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Catching carbon

Meeting climate targets will require considerable carbon dioxide removal in addition to emission cuts. To achieve this sustainably, a range of methods are needed to avoid adverse effects and match co-benefits with local needs.

In 2015, governments from around the world signed up to the Paris Agreement, with the aim of limiting global warming to well below 2 °C, and preferably below 1.5 °C. Since then, greenhouse gas emissions have continued to rise. However, new national pledges made at last year’s COP26 meeting could still keep us below 2 °C (ref. 1). While this provides room for optimism, turning these pledges into reality remains a challenge, and pledges will need to go even further to get close to 1.5 °C. Reducing emissions will not be enough. Mitigation pathways consistent with these targets will require the use of carbon dioxide removal strategies2, but these will need to work sustainably alongside other essential activities such as agriculture and biodiversity conservation.

Carbon dioxide removal cannot replace vital emission cuts, but can help to offset emissions that are harder to eliminate entirely, and crucially enable countries to achieve net-zero sooner. The extraction of carbon dioxide from the atmosphere can be achieved through enhancing biological, geochemical, or chemical sinks1. There is no shortage of ideas on how to do this. However, at large scales, many approaches place considerable demands on natural resources.

Successful implementation of any carbon dioxide removal approach will require careful consideration of other land-use needs. Reforestation and improved forest management are well-established approaches which can store carbon as well as enhance biodiversity3, but the benefits are constrained by land availability. Around half of the world’s habitable area is currently devoted to agriculture required to feed growing populations4. One way to expand capacity is through agroforestry, whereby trees are incorporated into agriculture such that the land can support food production, carbon uptake, and increased biodiversity. However, this requires expert management and can lead to trade-offs with crop production.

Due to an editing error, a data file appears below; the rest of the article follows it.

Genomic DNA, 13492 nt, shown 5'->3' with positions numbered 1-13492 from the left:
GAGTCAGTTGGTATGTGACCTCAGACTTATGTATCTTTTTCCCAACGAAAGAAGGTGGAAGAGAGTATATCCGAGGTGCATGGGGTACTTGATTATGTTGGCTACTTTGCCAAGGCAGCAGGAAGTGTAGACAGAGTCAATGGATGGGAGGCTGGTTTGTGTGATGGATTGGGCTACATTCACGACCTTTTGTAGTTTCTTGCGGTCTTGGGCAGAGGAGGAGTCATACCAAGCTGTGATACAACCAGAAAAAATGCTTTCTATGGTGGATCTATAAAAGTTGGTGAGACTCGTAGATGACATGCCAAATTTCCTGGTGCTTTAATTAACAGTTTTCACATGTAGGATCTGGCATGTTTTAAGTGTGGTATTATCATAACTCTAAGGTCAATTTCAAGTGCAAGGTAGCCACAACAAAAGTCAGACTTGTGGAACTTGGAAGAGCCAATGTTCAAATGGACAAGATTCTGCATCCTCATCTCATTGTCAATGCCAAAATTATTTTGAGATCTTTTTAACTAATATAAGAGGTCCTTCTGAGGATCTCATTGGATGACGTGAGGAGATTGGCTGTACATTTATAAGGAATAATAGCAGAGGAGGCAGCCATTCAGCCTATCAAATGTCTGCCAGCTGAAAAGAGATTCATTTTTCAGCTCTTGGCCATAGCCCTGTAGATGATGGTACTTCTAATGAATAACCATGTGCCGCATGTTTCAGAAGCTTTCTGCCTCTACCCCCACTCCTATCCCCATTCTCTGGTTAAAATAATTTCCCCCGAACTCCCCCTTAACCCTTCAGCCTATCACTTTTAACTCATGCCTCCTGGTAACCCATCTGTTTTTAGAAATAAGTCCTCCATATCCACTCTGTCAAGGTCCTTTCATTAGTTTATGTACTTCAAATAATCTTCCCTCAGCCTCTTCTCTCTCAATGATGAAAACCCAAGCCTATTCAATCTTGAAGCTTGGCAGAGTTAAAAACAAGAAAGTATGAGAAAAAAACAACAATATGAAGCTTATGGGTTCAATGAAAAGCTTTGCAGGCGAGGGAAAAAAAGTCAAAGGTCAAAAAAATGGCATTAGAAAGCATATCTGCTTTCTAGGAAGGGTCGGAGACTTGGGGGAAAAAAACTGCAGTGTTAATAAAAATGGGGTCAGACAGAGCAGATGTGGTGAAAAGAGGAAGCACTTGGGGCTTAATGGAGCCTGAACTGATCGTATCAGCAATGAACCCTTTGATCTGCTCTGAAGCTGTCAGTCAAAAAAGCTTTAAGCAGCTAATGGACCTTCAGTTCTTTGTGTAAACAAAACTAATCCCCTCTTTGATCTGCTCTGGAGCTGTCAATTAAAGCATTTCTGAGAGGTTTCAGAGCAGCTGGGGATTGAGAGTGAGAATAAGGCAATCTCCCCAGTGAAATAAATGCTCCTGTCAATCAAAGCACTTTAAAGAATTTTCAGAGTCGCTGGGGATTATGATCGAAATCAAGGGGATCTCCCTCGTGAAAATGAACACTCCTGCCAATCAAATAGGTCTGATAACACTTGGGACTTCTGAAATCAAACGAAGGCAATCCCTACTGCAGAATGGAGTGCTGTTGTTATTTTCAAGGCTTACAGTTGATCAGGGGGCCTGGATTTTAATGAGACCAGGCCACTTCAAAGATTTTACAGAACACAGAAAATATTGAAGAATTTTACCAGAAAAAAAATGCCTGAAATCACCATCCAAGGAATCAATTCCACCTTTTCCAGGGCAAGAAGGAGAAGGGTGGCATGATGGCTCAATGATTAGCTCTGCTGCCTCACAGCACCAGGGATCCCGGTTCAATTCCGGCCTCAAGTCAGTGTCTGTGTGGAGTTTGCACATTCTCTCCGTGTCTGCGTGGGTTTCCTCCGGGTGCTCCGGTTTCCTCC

Expansion of tree cover can contribute to carbon dioxide removal, but we cannot solely rely on this given the space constraints. Another promising option is to speed up the natural weathering of silicate rocks, a process which removes carbon dioxide from the atmosphere. This could be achieved by spreading crushed silicate rocks over agricultural land, avoiding additional space requirements. In an Article in this month’s issue, Beerling and colleagues suggest that implementing this strategy in the UK could deliver up to 45% of the carbon dioxide removal required for the country to achieve net-zero by 2050. In addition, they show that enhanced rock weathering could also benefit agriculture by reversing soil acidification and reducing the need for fertilizer. Co-benefits such as these could help to incentivize deployment, and ensure long-term adoption.

A wide array of other possible carbon removal methods exist, from restoration of wetlands3 to direct extraction of carbon dioxide from air by facilitating chemical bonding5. Each approach offers different benefits, as well as its own challenges. While many strategies have been shown to be technically feasible, few have been demonstrated in practice or widely adopted. Efforts to speed up development of immature technologies will be needed to maximize the options at our disposal.

Careful consideration must also be given to possible unintended consequences. For example, changes in forest cover can directly impact rainfall6 and surface temperature by modifying surface fluxes. Also in this issue, in an Article Van Dijke and colleagues show that implementing large-scale tree restoration could cause significant shifts in regional water availability globally. These direct influences on local and downstream climate could be beneficial or detrimental depending on location. Ocean-based strategies, such as ocean fertilization, could have complex and difficult to predict impacts on marine ecosystems2. Comprehensive monitoring of carbon removal technologies will be needed to measure their long-term effectiveness, as well as any environmental impacts.

Carbon dioxide removal is likely to become increasingly important in the coming years in combating climate change. Successful implementation will rely on having a wide range of sufficiently developed options available. This will enable deployment of the right methods and technologies in the right locations to maximize co-benefits and minimize adverse environmental impacts.

References

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  3. Griscom, B. W. et al. Natural climate solutions. In Proc. of the National Academy of Sciences 11645–11650 (PNAS, 2017).

  4. Ritchie, H. Our World in Data (November, 2019); https://ourworldindata.org/global-land-for-agriculture

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Catching carbon. Nat. Geosci. 15, 341 (2022). https://doi.org/10.1038/s41561-022-00951-0

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